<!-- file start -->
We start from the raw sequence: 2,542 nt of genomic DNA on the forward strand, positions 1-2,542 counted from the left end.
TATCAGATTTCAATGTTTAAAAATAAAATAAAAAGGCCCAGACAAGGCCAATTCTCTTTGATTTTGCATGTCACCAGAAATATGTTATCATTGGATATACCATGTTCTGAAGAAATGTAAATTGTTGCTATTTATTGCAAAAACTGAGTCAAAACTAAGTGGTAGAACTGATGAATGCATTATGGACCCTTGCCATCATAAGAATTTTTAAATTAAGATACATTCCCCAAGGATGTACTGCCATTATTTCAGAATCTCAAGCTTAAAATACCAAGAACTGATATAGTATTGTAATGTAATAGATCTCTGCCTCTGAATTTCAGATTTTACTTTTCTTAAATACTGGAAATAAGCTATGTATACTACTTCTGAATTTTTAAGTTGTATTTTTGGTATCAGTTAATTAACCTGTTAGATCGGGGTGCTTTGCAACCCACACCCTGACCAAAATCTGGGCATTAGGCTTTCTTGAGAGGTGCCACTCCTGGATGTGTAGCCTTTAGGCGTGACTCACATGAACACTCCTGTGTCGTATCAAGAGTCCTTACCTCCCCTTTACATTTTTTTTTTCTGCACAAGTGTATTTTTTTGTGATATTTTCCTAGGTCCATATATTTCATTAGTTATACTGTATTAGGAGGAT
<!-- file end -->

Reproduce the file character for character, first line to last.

We start from the raw sequence: 2,542 nt of genomic DNA on the forward strand, positions 1-2,542 counted from the left end.
TATCAGATTTCAATGTTTAAAAATAAAATAAAAAGGCCCAGACAAGGCCAATTCTCTTTGATTTTGCATGTCACCAGAAATATGTTATCATTGGATATACCATGTTCTGAAGAAATGTAAATTGTTGCTATTTATTGCAAAAACTGAGTCAAAACTAAGTGGTAGAACTGATGAATGCATTATGGACCCTTGCCATCATAAGAATTTTTAAATTAAGATACATTCCCCAAGGATGTACTGCCATTATTTCAGAATCTCAAGCTTAAAATACCAAGAACTGATATAGTATTGTAATGTAATAGATCTCTGCCTCTGAATTTCAGATTTTACTTTTCTTAAATACTGGAAATAAGCTATGTATACTACTTCTGAATTTTTAAGTTGTATTTTTGGTATCAGTTAATTAACCTGTTAGATCGGGGTGCTTTGCAACCCACACCCTGACCAAAATCTGGGCATTAGGCTTTCTTGAGAGGTGCCACTCCTGGATGTGTAGCCTTTAGGCGTGACTCACATGAACACTCCTGTGTCGTATCAAGAGTCCTTACCTCCCCTTTACATTTTTTTTTTCTGCACAAGTGTATTTTTTTGTGATATTTTCCTAGGTCCATATATTTCATTAGTTATACTGTATTAGGAGGAT